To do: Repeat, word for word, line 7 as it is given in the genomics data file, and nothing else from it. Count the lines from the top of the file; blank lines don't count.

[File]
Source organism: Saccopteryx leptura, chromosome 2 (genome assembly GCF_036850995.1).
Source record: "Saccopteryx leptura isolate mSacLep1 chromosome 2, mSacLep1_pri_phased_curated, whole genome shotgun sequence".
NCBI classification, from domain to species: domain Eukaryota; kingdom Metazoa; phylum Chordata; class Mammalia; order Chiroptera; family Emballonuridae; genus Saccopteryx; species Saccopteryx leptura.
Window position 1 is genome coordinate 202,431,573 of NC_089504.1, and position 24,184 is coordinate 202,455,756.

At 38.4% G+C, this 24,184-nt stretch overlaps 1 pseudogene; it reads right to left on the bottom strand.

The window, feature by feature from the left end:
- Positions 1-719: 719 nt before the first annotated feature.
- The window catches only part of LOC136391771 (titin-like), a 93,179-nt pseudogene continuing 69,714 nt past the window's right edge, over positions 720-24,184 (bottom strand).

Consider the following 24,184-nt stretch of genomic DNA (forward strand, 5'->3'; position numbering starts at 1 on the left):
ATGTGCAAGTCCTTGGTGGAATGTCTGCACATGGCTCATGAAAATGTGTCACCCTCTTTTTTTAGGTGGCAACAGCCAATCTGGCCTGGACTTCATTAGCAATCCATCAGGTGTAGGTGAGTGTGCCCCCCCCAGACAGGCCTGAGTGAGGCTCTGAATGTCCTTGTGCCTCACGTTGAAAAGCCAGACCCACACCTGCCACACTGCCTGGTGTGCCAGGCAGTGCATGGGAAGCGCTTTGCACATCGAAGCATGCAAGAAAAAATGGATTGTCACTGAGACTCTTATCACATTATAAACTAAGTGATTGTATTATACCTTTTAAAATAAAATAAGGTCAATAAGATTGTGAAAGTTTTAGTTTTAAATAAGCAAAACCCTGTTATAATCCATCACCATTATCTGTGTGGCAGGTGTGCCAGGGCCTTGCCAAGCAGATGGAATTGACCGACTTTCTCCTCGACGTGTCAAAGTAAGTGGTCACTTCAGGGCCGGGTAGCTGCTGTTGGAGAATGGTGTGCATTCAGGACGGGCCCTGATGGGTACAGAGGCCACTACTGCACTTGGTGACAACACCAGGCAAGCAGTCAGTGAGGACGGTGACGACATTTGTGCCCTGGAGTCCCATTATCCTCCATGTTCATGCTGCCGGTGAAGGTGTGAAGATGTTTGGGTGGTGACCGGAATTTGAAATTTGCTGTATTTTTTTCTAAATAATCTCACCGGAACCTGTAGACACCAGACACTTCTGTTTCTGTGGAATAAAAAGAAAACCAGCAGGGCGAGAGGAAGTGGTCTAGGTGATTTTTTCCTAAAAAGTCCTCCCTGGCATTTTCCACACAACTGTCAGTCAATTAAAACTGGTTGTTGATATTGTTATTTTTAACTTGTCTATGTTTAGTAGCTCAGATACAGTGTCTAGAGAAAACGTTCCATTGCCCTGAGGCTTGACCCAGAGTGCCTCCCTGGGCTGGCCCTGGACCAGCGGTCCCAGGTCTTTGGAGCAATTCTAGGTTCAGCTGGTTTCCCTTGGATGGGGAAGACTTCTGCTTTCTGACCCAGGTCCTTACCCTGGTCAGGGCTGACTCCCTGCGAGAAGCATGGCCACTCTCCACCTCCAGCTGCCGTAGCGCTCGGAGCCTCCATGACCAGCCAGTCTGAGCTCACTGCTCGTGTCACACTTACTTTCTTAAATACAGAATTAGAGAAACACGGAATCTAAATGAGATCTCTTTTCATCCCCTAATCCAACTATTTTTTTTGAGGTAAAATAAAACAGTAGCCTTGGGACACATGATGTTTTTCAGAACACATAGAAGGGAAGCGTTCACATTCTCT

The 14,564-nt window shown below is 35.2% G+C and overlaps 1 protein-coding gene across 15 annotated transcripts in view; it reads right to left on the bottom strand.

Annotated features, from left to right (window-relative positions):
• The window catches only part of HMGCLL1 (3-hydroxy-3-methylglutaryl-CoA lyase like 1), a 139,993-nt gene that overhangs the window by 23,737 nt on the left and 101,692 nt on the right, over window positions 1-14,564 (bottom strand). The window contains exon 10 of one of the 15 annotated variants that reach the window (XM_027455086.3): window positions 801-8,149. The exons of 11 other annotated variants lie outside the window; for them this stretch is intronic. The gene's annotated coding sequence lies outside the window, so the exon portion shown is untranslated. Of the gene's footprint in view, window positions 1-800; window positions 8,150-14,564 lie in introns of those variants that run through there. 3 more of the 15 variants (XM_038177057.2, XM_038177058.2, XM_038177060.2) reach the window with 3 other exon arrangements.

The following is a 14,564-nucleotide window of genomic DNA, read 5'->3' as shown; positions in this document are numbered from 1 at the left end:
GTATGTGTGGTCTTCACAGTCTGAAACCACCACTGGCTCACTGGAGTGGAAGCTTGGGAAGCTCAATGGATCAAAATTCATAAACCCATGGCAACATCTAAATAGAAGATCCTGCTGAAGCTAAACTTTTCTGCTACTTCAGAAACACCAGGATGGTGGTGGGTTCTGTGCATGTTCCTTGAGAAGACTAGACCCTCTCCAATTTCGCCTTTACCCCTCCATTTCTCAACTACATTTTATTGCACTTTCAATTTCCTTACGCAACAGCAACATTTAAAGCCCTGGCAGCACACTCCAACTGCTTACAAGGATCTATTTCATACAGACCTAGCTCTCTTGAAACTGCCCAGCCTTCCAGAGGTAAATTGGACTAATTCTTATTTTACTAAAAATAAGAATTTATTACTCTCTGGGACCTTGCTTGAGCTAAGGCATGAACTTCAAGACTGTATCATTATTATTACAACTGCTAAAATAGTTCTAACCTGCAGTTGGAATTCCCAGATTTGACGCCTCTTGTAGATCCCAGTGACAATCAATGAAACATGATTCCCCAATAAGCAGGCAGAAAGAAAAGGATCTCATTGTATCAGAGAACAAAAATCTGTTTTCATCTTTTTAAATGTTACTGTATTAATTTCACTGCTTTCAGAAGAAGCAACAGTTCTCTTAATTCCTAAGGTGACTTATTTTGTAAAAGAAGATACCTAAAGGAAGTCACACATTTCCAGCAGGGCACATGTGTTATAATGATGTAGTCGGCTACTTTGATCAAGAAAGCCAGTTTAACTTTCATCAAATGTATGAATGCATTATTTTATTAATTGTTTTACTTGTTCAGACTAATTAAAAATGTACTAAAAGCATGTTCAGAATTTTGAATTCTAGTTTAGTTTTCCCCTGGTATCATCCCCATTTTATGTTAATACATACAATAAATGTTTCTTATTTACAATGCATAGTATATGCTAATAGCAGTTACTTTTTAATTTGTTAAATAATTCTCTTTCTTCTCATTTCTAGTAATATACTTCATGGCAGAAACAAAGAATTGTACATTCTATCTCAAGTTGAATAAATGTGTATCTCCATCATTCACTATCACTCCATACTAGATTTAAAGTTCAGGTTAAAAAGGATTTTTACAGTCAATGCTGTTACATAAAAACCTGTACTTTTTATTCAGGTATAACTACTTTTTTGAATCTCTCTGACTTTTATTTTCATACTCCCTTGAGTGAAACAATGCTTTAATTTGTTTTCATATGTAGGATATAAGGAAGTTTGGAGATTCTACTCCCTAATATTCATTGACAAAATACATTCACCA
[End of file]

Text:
- Positions 1-719: 719 nt before the first annotated feature.